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A Farmer's Grievance.


" He Clouted Me Awful."

Old-Age Pensions in Montgomeryshire.



The Government and the Lords.


The Government and the Lords. THE SUGGESTED CONFERENCE BETWEEN LEADERS. The alternative course of the Government in regard to suggestions for a conference between the leaders of parties and eventual compromise on the Lords question is understood (the Press Asso- ciation says) to be as follows. The Cabinet has put forward a scheme which it regards as a moderate one, and being in its general lines similar to that proposed by Sir Henry Campbell- Bannerman, has been for several years before the public. The Government cannot of its own initiative indicate any intention of departing from this in favour of another, the root principles of which could not in the nature of things be now defined. At the same time, there is no doubt many Ministers would welcome a suggestion for a conference authoritatively put forward on behalf of Conservative leaders. Indeed, such a proposal advanced in good faith the Government could not refuse without incurring considerable odium in the country. No sunh authoritative proposal has yet been made, however, and in its absence the Cabinet has no option but to proceed at the earliest practicable moment with the pi u it has laid before the House of Commons h .ch in the form of resolutions and of a caref ally-- irafted bill. It miy be doubted whether between the Govern- ment scheme for the limitation of the Lords' Veto and Conservative proposals for the reform of the House of Lords as indicated by the approval of Lord Rosebery's resolutions, any middle way exists; but that a conference could be secured if desired by the Opposition is certain. In the event of no conference being held or of discussion between the party leaders proving abortive, the Government resolutions will probably be taken early in the autumn, and the opinion in political circles now points to September as the data of a general election. Members of all parties in the House of Commons, it is true, are extremely averse to another election this year, and it is sug- gested that time might be gained by sending to the House of Lords a bill providing for the hold- ing of all elections on one day, or even by resuscitating the Plural Voting Bill and the London Elections BiU, the appeal to electors being deferred till January or February. There is, however, in official circles an objection to prolong- ing the campaign as was done last year, and it may be taken that the earlier date is the one pro- visionally adopted in case a dissolution is neces- sitated. Toe present intention is that a general election shall follow as swiftly and as dramatically as possible any action on the part of the House of Lords which, from the Government's point of view, renders it inevitable. SIGNIFICANT STATEMENT BY MR. W. LONG, MP. Mr Walter Long was the principal speaker on Wednesday at a luncheon given by the Tariff Reform League in London to about 50 workmen who have recently returned from a visit to Germany. Mr Long said it might be that out of the shadow caused by King Edward's death there might emerge some settlement of the great constitutional question now before the country. It did not rest with those who were not respon- sible for the government of the country to initiate any effort of the kind. Responsibility for the suggestion and initiation rested with those upon whose shoulders reposed the burden of govern- ment. But this much he might say for those with whom he was associated, if any efforts of the kind were made they would meet with a ready, willing, and patriotic response on the part of those who represented his Majesty's Opposition. WHAT WILL MR. BALFOUR DO ? The idea of a conference is naturally suspect on the Liberal benches (says a Liberal Lobby corres- pondent). But the advanced Radicals have wisely refrained from attempting any judgment upon the subject until the Prime Minister has made his statement, upon which there is no cer- tain information, though it c'm hardly be ex- pected before to-day (Monday). One obstacle in the way of negotiations is a very real appreciation among Liberals of Mr Balfour's abilities as a dialectician. Time after time the Tory leader ha, managed somehow or another to prevent a settlement of the education controversy, and unless he wants to get the con- stitutional crisis out If the way we may rest assured that on some point or another the pour- parlers will break down. For instance, it i open to Mr Balfour at the outset to inquire whether the Government is prepared to table its proposals for reforming ttie House of Lords, which proposals are at the moment, one imagines, in a rather I desultory condition. They cannot be formulated definitpl y without delay; it formulated, their pro- duction would be fraught with grave perils to Liber *1 unity; yet most unfortunately for the pres. at situation-so it would seem-" reform has appeared officially in the preamble of the Veto Bill.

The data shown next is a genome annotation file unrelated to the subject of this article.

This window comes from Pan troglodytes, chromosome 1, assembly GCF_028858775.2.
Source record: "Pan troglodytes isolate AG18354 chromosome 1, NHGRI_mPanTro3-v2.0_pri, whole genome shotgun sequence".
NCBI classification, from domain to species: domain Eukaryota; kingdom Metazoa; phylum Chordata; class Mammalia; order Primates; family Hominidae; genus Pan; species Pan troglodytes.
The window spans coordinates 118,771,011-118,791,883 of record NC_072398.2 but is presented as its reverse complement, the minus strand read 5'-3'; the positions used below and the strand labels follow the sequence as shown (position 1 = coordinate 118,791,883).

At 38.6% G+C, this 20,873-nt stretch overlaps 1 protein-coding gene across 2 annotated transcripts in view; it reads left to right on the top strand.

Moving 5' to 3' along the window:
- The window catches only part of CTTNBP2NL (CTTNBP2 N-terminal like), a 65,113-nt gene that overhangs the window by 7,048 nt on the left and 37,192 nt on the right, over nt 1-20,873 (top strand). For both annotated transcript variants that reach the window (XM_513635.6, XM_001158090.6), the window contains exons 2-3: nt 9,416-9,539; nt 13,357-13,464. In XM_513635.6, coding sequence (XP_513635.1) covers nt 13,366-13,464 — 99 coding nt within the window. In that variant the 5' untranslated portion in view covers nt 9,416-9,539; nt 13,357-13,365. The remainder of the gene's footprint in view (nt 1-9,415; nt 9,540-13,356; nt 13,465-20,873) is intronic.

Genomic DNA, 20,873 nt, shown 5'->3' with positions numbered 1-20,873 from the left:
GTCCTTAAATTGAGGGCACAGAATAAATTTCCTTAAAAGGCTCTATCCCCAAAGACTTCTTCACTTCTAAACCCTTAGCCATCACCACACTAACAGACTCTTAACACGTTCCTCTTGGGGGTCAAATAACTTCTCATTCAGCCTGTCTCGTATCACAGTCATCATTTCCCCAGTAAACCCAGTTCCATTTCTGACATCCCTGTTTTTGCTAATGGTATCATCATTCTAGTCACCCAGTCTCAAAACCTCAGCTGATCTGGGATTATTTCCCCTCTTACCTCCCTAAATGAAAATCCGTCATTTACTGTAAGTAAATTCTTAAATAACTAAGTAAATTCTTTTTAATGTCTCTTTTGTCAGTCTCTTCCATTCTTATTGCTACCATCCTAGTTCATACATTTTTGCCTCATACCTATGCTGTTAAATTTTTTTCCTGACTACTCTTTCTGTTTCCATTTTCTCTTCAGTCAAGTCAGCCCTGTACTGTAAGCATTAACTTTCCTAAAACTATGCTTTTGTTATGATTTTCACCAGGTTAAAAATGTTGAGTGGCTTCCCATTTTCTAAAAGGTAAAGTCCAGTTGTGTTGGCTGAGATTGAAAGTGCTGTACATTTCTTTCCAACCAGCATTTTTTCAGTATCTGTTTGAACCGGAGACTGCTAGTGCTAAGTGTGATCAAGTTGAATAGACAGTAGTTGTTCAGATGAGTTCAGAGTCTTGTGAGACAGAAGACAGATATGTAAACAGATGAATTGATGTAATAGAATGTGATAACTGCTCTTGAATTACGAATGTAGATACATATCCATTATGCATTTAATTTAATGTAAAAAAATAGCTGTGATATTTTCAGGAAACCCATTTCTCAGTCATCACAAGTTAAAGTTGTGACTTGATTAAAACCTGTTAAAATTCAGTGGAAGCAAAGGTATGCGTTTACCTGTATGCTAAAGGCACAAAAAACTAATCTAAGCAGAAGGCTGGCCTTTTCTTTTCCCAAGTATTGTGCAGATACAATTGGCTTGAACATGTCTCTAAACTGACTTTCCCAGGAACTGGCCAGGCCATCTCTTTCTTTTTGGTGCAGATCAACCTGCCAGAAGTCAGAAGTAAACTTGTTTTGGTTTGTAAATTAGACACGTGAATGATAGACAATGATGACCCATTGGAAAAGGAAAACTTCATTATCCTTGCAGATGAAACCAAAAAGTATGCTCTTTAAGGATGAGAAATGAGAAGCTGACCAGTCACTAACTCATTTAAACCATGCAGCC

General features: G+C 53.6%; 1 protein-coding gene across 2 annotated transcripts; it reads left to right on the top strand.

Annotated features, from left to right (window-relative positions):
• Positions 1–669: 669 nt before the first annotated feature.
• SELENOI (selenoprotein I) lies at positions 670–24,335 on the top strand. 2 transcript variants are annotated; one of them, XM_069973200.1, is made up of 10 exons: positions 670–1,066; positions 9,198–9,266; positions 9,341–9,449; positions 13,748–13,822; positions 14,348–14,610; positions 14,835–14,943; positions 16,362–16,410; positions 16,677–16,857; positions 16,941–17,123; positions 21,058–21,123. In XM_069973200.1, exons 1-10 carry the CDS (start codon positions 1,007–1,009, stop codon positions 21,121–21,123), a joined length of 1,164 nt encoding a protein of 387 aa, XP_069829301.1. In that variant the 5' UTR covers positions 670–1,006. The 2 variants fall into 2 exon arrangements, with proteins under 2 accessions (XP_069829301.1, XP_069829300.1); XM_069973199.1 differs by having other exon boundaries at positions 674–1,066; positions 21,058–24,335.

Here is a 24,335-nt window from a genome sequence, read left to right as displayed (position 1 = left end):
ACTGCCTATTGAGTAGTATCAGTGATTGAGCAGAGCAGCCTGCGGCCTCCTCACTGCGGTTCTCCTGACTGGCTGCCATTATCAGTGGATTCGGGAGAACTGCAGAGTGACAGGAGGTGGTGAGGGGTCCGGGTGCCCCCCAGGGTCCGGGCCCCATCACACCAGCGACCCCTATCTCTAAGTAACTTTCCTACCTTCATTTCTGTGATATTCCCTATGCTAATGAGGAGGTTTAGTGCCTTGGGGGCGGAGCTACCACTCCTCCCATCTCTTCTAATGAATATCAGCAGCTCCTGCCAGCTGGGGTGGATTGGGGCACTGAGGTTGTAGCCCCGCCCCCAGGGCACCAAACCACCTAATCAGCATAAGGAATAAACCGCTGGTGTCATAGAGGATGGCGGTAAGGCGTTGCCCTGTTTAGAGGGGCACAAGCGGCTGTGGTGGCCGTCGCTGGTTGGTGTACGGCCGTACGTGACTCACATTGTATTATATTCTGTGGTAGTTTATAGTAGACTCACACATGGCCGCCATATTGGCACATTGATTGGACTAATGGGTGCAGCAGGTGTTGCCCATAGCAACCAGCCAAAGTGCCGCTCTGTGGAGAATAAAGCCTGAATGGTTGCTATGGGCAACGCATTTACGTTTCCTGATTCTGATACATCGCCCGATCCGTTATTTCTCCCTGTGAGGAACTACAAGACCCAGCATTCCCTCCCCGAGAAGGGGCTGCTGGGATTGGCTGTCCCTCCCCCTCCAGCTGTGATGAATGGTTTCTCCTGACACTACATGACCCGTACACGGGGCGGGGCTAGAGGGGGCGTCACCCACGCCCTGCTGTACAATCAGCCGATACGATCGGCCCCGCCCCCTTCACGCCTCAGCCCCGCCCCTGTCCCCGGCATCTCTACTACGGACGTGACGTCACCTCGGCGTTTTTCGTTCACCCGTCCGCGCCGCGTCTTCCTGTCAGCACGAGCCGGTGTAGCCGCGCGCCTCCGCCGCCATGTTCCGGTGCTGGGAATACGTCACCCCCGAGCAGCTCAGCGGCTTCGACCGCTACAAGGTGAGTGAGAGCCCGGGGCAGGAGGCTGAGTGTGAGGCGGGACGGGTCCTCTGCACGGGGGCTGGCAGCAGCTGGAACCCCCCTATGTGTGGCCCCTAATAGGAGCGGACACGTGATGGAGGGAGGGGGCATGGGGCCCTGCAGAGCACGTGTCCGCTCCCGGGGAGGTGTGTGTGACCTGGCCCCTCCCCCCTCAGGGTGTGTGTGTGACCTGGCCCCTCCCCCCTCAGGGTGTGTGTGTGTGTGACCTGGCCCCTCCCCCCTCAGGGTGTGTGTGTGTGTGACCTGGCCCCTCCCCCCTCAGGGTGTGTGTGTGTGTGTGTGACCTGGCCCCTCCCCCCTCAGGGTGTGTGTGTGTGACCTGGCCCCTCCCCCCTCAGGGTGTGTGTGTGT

Sensational Incident at Brecon…

The Royal Declaration.


The Royal Standard.

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